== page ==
Buying a home or other real estate can be one of the most exciting (and stressful) times in a person’s life. There are myriad details that need to be paid close attention to in purchasing any piece of real estate, all of which will come together at the closing if the transaction is handled properly.
There are a number of questions which are often asked by purchasers and sellers alike regarding the closing process, and knowing the answers to these questions allows the parties to properly prepare for closing and ensure the process goes smoothly.
What is a Closing?
Closing is the process by which title to the property in question is legally transferred from the seller to the purchaser. Often, possession of the property is also conveyed at the time of the closing, although under certain circumstances the seller will retain possession for a short period of time after the closing.
Do I Need to Attend the Closing?
It is not necessary for either party to actually be at the closing if they have granted another person their power of attorney or have taken measures necessary to execute a closing via mail. However, it is usually recommended that all parties appear in person at closing to facilitate the process and to quickly deal with any problems that might arise.
Where Till The Closing Happen?
The closing process usually occurs at the office of the title company that is handling the real estate transaction. Prior to closing, the title company should have done a title search to confirm that the seller is, in fact, the owner of the property, discover any liens or mortgages on the property, and to identify any defects in the title to the property.
What do I Need to Bring to The Closing?
Although every closing will vary, generally, the purchaser will be required to provide the following items at closing:
Cashier’s check for the total amount of closing costs and any down-payment not already provided.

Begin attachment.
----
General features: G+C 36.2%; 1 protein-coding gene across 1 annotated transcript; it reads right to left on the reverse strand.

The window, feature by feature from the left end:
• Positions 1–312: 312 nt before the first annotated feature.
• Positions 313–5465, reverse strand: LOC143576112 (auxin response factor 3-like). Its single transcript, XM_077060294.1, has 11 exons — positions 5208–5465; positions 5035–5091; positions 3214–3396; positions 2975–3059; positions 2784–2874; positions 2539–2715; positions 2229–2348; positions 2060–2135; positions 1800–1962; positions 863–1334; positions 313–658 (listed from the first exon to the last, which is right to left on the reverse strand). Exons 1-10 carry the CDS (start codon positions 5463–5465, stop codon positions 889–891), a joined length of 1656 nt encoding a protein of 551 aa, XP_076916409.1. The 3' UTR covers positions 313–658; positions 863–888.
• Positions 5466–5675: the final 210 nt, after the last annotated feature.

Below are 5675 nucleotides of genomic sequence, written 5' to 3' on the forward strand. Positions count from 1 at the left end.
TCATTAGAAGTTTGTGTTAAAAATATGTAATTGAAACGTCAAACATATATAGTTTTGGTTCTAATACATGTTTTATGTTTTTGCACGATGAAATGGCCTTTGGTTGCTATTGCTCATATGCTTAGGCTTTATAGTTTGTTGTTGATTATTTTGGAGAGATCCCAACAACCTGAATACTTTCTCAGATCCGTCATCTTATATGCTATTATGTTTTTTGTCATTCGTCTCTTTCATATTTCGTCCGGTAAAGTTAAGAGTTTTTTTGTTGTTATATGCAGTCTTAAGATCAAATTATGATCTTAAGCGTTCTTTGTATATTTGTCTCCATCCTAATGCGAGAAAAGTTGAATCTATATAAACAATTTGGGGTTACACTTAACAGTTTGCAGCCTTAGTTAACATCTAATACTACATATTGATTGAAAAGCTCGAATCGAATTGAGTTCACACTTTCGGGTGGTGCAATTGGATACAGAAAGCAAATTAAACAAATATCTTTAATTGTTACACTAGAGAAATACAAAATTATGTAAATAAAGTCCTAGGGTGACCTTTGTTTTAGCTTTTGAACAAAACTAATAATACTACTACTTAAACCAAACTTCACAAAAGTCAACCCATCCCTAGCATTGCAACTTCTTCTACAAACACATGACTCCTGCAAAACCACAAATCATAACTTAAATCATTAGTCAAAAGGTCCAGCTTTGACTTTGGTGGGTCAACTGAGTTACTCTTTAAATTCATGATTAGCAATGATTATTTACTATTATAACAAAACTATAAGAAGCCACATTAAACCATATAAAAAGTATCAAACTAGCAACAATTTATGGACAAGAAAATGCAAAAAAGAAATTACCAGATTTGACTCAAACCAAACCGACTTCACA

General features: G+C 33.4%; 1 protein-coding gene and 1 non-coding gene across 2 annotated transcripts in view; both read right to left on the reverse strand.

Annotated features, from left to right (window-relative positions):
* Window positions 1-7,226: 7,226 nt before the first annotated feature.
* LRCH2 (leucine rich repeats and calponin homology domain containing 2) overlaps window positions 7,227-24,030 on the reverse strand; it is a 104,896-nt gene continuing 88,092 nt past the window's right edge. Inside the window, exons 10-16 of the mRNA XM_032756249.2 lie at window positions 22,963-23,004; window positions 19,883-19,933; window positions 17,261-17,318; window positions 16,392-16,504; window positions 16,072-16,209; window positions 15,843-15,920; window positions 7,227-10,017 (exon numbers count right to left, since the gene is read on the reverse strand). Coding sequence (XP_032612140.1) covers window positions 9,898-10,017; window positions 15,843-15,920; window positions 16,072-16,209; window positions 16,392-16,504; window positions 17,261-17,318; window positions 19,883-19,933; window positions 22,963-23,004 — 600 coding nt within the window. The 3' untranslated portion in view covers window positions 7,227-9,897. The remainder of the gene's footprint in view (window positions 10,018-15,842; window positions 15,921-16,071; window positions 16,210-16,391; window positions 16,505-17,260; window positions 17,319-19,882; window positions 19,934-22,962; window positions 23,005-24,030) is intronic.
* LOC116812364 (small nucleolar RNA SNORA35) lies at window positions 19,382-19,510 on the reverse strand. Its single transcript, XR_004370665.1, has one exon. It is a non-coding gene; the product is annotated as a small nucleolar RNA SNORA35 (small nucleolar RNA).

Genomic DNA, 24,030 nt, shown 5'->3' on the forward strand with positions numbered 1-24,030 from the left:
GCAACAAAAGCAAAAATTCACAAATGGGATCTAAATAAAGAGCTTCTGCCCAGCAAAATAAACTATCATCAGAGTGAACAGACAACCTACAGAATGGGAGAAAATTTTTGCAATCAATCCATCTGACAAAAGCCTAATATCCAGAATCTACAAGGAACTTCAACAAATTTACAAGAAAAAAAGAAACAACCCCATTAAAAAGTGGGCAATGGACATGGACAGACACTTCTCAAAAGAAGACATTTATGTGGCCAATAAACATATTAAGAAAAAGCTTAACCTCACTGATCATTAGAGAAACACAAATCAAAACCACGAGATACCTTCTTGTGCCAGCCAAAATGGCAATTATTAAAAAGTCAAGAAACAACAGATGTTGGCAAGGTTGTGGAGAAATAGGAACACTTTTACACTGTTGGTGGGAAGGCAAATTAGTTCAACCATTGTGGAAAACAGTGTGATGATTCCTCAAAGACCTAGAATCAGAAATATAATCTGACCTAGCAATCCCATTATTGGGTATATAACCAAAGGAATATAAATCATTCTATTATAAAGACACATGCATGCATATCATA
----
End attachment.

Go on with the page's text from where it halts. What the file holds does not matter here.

Proof of homeowner’s insurance.
Final approval of inspections that were conducted of the property.
What Will Happen At The Closing?
The closing will consist almost entirely of the review and execution of various documents. These documents will include, but are not necessarily limited to:
Closing Statement (HUD-1 Settlement Statement). The HUD-1 is a standard form that itemizes services and fees charged to a borrower by the lender or broker when applying for a loan for the purpose of purchasing real estate.
Truth In Lending Statement. The truth in lending statement is a document that shows the effects of the closing costs and interest rate throughout the full term of the loan. The statement is required to contain the annual percentage rate charged, any finance charges, the amount of money being financed and the total number of payments that the borrower will make over life of the loan as well as the date on which each payment is due.
Mortgage Note. The mortgage note is a written promise to repay the lender according to the stated terms. The mortgage note states the amount of debt, the interest rate, and holds the borrower(s) personally responsible for repayment of the borrowed amount.
Deed. The document that legally transfers of ownership of the property from the seller to the buyer.